*    COERCE SELECT-LIST DATATYPES TO VARCHAR2.

       COERCE-COLUMN-TYPE.
           CALL "SQLNUL" USING
               SELDVTYP(TABLE-INDEX)
               SELDVTYP(TABLE-INDEX)
               NULLS-ALLOWED.

      *    IF DATATYPE IS DATE, LENGTHEN TO 9 CHARACTERS.
           IF SELDVTYP(TABLEK-INDEX) = 12
               MOVE 9 TO SELDVLN(TABLE-INDEX).

      *    IF DATATYPE IS NUMBER, SET LENGTH TO PRECISION.
           IF SELDVTYP(TABLE-INDEX) = 2
               CALL "SQLPRC" USING
                   SELDVLN(TABLE-INDEX)
                   PRECISION
                   SCALE.
           MOVE 0 TO DISPLAY-LENGTH.
           IF SELDVTYP(TABLE-INDEX) = 2 AND PRECISION = 0
               MOVE 40 TO DISPLAY-LENGTH.
           IF SELDVTYP(TABLE-INDEX) = 2 AND PRECISION > 0
               ADD 2 TO PRECISION
               MOVE PRECISION TO DISPLAY-LENGTH.

           IF SELDVTYP(TABLE-INDEX) = 2
               IF DISPLAY-LENGTH > MAX-LENGTH
                   DISPLAY "COLUMN VALUE TOO LARGE FOR DATA BUFFER."
                   GO TO END-SQL
               ELSE
                   MOVE DISPLAY-LENGTH TO SELDVLN(TABLE-INDEX).

      *    COERCE DATATYPES TO VARCHAR2.
           MOVE 1 TO SELDVTYP(TABLE-INDEX).

      *    DISPLAY COLUMN HEADING.
           MOVE SEL-DH-VNAME(TABLE-INDEX) TO COLUMN-NAME.
           DISPLAY COLUMN-NAME(1:SELDVLN(TABLE-INDEX)), " "
               WITH NO ADVANCING.

      *FETCH A ROW AND PRINT THE SELECT-LIST VALUE.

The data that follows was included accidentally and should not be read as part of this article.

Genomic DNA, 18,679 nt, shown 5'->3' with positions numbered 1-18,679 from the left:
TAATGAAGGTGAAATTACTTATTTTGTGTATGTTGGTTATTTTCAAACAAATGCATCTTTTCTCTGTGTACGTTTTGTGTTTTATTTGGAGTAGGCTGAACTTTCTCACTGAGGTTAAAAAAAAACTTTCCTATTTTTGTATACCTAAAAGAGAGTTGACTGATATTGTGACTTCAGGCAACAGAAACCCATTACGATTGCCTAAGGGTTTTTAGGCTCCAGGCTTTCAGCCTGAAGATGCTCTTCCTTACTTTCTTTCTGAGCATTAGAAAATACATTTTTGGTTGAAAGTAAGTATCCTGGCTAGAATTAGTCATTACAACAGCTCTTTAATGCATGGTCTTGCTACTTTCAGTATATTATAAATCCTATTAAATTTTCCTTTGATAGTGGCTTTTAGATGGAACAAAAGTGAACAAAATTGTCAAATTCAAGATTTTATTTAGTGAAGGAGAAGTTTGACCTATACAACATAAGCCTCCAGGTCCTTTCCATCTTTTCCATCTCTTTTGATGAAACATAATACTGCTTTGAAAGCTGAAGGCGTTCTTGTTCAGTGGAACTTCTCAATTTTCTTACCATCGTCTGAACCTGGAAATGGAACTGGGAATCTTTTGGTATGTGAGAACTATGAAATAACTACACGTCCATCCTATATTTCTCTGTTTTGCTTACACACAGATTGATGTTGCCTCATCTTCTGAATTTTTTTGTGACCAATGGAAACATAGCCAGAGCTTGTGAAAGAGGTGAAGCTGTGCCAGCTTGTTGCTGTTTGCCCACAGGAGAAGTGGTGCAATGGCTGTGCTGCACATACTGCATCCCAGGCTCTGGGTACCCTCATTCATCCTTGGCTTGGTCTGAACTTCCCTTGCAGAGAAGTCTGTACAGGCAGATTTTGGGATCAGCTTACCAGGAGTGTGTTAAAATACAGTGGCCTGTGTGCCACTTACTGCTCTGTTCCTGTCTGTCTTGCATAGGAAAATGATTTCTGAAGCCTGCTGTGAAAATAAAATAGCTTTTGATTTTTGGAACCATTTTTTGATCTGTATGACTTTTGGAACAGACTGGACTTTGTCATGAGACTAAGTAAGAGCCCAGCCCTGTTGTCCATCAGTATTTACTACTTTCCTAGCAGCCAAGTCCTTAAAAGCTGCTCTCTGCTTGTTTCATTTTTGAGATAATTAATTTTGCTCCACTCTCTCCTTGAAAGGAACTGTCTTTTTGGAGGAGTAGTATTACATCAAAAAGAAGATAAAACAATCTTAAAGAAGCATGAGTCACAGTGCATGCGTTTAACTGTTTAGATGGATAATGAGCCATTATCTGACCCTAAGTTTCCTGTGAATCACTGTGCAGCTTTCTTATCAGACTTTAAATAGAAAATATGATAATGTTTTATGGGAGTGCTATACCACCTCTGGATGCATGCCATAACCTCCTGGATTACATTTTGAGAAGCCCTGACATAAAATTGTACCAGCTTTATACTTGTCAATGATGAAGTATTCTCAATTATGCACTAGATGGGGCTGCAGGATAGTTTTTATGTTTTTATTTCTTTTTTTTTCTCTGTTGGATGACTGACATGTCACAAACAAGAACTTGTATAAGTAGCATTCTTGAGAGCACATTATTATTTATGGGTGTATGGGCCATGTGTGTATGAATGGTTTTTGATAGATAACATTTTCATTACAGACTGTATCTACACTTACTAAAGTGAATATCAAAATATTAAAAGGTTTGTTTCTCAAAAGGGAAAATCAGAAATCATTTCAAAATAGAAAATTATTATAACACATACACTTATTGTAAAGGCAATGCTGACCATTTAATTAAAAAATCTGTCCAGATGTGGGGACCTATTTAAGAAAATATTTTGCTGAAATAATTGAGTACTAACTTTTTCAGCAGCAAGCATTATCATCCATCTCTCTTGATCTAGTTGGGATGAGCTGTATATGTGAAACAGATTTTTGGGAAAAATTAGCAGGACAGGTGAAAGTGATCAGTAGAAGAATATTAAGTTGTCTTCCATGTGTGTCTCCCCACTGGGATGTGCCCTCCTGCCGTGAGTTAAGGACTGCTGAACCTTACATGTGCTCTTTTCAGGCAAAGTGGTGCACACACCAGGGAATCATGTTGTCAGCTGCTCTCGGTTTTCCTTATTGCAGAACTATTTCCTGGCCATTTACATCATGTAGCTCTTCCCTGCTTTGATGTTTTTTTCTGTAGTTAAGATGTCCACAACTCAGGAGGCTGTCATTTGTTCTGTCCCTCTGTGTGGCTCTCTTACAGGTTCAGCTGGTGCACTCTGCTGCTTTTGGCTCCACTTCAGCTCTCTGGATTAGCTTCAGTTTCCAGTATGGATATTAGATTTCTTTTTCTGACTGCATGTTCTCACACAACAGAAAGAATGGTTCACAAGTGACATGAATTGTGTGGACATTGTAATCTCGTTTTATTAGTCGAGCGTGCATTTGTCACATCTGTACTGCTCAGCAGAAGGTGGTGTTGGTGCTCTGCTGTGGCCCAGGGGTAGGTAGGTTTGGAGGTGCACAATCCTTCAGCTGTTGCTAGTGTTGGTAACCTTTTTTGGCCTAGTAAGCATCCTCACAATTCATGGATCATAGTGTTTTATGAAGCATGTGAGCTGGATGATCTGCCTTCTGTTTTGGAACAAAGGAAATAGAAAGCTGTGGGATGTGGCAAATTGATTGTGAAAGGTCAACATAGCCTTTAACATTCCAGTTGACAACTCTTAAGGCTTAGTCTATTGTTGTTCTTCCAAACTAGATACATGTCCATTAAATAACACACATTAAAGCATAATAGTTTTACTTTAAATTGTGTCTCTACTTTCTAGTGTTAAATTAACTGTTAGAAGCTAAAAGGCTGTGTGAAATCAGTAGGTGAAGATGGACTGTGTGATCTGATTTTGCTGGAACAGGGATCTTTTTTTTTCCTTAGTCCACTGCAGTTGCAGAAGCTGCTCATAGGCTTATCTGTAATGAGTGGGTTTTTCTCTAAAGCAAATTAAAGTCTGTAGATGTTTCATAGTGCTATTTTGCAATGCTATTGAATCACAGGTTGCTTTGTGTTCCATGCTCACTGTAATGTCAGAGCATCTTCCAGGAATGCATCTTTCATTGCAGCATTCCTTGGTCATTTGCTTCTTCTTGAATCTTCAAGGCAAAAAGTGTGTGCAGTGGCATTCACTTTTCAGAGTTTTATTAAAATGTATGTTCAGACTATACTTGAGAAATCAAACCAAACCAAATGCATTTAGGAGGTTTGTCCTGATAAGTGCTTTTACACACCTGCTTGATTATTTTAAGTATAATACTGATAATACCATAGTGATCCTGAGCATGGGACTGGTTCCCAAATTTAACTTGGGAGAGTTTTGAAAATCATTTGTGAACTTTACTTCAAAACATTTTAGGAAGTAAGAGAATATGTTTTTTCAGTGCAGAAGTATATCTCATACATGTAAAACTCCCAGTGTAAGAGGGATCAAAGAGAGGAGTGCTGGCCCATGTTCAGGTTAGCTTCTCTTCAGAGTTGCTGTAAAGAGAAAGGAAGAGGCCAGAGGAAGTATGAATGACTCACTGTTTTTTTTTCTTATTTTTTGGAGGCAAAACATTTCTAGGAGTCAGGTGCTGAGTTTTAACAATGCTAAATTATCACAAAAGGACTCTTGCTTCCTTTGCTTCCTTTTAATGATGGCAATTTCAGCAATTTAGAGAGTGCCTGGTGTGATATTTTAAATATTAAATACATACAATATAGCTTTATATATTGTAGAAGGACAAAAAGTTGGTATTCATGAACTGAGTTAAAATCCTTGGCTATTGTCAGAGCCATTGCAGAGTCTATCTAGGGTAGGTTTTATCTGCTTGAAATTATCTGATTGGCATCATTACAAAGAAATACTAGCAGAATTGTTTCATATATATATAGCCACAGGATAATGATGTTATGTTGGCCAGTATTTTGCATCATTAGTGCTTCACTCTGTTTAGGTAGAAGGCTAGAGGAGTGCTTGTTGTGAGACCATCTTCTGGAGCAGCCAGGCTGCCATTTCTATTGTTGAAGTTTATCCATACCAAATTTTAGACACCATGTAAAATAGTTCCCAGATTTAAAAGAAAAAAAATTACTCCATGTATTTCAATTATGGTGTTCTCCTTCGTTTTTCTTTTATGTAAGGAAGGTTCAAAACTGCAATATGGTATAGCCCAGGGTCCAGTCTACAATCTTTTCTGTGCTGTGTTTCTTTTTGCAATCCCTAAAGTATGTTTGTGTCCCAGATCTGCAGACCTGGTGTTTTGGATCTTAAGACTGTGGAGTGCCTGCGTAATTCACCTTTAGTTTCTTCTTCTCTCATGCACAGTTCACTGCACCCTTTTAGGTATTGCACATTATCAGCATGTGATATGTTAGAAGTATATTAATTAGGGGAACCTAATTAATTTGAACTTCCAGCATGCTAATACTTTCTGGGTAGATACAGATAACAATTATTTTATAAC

FETCH-ROWS.
           EXEC SQL  FETCH C1 USING DESCRIPTOR SELDSC  END-EXEC.
           IF SQLCODE NOT = 0
               MOVE "Y" TO NO-MORE-DATA.
           IF SQLCODE = 0
               PERFORM PRINT-COLUMN-VALUES
                   VARYING TABLE-INDEX FROM 1 BY 1
                   UNTIL TABLE-INDEX > SQLDNUM IN SELDSC
               DISPLAY " ".

      *PRINT A SELECT-LIST VALUE.

       PRINT-COLUMN-VALUES.
           IF SEL-DI(TABLE-INDEX) = -1
             DISPLAY NULL-VAL(1:SELDVLN(TABLE-INDEX)), " "
                 WITH NO ADVANCING
           ELSE
             DISPLAY SEL-DV(TABLE-INDEX)(1:SELDVLN(TABLE-INDEX)), " "
                 WITH NO ADVANCING
           END-IF.
PKɕȇPKFJOEBPS/pco12thr.htm Multithreaded Applications

12 Multithreaded Applications

If your development platform does not support threads, you can ignore this chapter.

The sections of this chapter are:

Introduction to Threads

Multithreaded applications have multiple threads executing in a shared address space. Threads are "lightweight" subprocesses that execute within a process. They share code and data segments, but have their own program counters, machine registers, and stack. Variables declared without the thread-local attribute in working storage (as opposed to local-storage or thread-local storage) are common to all threads, and a mutual exclusivity mechanism is often required to manage access to these variables from multiple threads within an application. Mutexes are the synchronization mechanism to insure that data integrity is preserved.

For further discussion of mutexes, see texts on multithreading. For more detailed information about multithreaded applications, see the documentation of your threads functions.

Pro*COBOL supports development of multithreaded Oracle Server applications (on platforms that support multithreaded applications) using the following:


Note: